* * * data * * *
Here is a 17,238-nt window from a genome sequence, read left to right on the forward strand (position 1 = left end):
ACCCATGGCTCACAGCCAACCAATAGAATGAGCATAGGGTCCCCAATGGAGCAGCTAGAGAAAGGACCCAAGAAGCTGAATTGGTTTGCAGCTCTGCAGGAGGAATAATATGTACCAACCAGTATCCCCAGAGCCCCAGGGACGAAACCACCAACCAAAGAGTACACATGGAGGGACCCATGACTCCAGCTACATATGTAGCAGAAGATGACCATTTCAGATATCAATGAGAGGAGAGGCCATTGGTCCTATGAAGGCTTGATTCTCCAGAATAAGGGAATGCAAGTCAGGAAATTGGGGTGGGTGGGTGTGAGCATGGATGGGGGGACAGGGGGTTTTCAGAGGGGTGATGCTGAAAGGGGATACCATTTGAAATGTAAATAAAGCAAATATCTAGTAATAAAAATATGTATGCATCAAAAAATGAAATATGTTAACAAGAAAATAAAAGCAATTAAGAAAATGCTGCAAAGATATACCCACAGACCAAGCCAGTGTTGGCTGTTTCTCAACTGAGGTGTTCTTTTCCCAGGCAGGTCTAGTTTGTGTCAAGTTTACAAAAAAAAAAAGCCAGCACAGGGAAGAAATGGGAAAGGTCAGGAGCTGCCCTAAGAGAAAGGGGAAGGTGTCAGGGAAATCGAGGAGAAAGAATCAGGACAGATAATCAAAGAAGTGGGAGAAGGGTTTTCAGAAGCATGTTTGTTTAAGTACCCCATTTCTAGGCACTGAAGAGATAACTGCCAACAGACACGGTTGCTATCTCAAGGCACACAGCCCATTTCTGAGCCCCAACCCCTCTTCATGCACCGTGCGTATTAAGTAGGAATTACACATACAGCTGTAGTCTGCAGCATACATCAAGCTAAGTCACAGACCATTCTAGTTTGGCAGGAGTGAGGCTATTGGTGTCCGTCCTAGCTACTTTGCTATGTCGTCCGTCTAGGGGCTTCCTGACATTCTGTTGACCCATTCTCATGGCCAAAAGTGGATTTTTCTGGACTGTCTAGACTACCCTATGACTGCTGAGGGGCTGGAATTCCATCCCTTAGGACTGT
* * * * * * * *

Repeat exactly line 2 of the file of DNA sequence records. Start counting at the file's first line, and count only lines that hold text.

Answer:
ACCCATGGCTCACAGCCAACCAATAGAATGAGCATAGGGTCCCCAATGGAGCAGCTAGAGAAAGGACCCAAGAAGCTGAATTGGTTTGCAGCTCTGCAGGAGGAATAATATGTACCAACCAGTATCCCCAGAGCCCCAGGGACGAAACCACCAACCAAAGAGTACACATGGAGGGACCCATGACTCCAGCTACATATGTAGCAGAAGATGACCATTTCAGATATCAATGAGAGGAGAGGCCATTGGTCCTATGAAGGCTTGATTCTCCAGAATAAGGGAATGCAAGTCAGGAAATTGGGGTGGGTGGGTGTGAGCATGGATGGGGGGACAGGGGGTTTTCAGAGGGGTGATGCTGAAAGGGGATACCATTTGAAATGTAAATAAAGCAAATATCTAGTAATAAAAATATGTATGCATCAAAAAATGAAATATGTTAACAAGAAAATAAAAGCAATTAAGAAAATGCTGCAAAGATATACCCACAGACCAAGCCAGTGTTGGCTGTTTCTCAACTGAGGTGTTCTTTTCCCAGGCAGGTCTAGTTTGTGTCAAGTTTACAAAAAAAAAAAGCCAGCACAGGGAAGAAATGGGAAAGGTCAGGAGCTGCCCTAAGAGAAAGGGGAAGGTGTCAGGGAAATCGAGGAGAAAGAATCAGGACAGATAATCAAAGAAGTGGGAGAAGGGTTTTCAGAAGCATGTTTGTTTAAGTACCCCATTTCTAGGCACTGAAGAGATAACTGCCAACAGACACGGTTGCTATCTCAAGGCACACAGCCCATTTCTGAGCCCCAACCCCTCTTCATGCACCGTGCGTATTAAGTAGGAATTACACATACAGCTGTAGTCTGCAGCATACATCAAGCTAAGTCACAGACCATTCTAGTTTGGCAGGAGTGAGGCTATTGGTGTCCGTCCTAGCTACTTTGCTATGTCGTCCGTCTAGGGGCTTCCTGACATTCTGTTGACCCATTCTCATGGCCAAAAGTGGATTTTTCTGGACTGTCTAGACTACCCTATGACTGCTGAGGGGCTGGAATTCCATCCCTTAGGACTGT